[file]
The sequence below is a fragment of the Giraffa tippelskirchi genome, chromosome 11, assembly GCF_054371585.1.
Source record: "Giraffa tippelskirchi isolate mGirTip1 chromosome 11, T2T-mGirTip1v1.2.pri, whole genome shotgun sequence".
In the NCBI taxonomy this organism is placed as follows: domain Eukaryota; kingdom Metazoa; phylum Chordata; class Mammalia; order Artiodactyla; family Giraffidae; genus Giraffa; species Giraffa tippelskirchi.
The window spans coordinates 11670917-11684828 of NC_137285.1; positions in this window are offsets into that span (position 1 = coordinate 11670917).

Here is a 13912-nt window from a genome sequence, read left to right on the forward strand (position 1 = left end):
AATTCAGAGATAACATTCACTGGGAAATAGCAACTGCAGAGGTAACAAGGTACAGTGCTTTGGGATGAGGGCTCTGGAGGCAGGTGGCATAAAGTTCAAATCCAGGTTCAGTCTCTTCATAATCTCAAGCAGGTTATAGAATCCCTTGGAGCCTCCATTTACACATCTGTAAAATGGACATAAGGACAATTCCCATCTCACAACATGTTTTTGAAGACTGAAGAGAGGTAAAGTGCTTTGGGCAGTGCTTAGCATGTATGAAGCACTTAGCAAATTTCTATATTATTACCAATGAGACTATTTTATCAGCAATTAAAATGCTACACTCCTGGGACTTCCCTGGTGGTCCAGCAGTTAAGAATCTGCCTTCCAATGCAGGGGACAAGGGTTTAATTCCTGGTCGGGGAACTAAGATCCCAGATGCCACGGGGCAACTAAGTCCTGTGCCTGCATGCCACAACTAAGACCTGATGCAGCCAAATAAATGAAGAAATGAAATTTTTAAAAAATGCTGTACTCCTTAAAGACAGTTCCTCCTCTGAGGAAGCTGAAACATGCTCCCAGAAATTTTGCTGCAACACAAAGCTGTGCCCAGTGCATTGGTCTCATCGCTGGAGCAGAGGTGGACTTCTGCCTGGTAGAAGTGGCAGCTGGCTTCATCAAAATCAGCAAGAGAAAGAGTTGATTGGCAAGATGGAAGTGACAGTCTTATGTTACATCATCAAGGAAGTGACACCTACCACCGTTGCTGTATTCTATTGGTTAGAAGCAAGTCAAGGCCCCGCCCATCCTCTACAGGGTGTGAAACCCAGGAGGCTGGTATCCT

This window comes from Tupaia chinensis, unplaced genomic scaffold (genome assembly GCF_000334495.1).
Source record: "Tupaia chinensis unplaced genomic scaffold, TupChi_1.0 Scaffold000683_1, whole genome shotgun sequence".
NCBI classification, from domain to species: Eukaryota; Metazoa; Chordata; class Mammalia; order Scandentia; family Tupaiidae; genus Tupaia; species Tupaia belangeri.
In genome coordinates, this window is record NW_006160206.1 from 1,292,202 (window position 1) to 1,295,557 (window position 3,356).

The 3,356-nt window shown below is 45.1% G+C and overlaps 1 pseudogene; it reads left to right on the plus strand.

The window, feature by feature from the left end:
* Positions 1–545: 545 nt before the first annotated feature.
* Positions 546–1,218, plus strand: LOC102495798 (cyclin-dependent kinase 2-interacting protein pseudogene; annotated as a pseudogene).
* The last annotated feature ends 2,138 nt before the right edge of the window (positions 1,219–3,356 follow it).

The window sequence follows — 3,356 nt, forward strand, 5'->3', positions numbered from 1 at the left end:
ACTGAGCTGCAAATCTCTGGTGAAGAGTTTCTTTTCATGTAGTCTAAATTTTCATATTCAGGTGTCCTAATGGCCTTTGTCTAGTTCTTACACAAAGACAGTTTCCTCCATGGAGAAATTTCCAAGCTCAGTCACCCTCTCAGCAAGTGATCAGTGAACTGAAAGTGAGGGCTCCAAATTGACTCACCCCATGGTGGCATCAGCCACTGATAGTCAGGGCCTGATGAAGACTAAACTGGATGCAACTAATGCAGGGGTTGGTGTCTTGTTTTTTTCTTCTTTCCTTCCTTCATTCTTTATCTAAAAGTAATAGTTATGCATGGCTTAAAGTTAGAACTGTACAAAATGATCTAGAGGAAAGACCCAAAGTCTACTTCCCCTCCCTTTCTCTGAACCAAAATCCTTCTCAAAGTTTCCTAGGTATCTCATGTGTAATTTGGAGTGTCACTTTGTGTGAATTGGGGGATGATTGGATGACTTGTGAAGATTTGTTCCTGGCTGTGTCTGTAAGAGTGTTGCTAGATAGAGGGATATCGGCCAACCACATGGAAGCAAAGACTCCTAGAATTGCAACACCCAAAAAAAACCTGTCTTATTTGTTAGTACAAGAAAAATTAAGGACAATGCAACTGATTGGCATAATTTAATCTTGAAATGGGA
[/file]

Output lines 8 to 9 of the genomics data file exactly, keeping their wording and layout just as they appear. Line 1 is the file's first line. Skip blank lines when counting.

Source record: "Tupaia chinensis unplaced genomic scaffold, TupChi_1.0 Scaffold000683_1, whole genome shotgun sequence".
NCBI classification, from domain to species: Eukaryota; Metazoa; Chordata; class Mammalia; order Scandentia; family Tupaiidae; genus Tupaia; species Tupaia belangeri.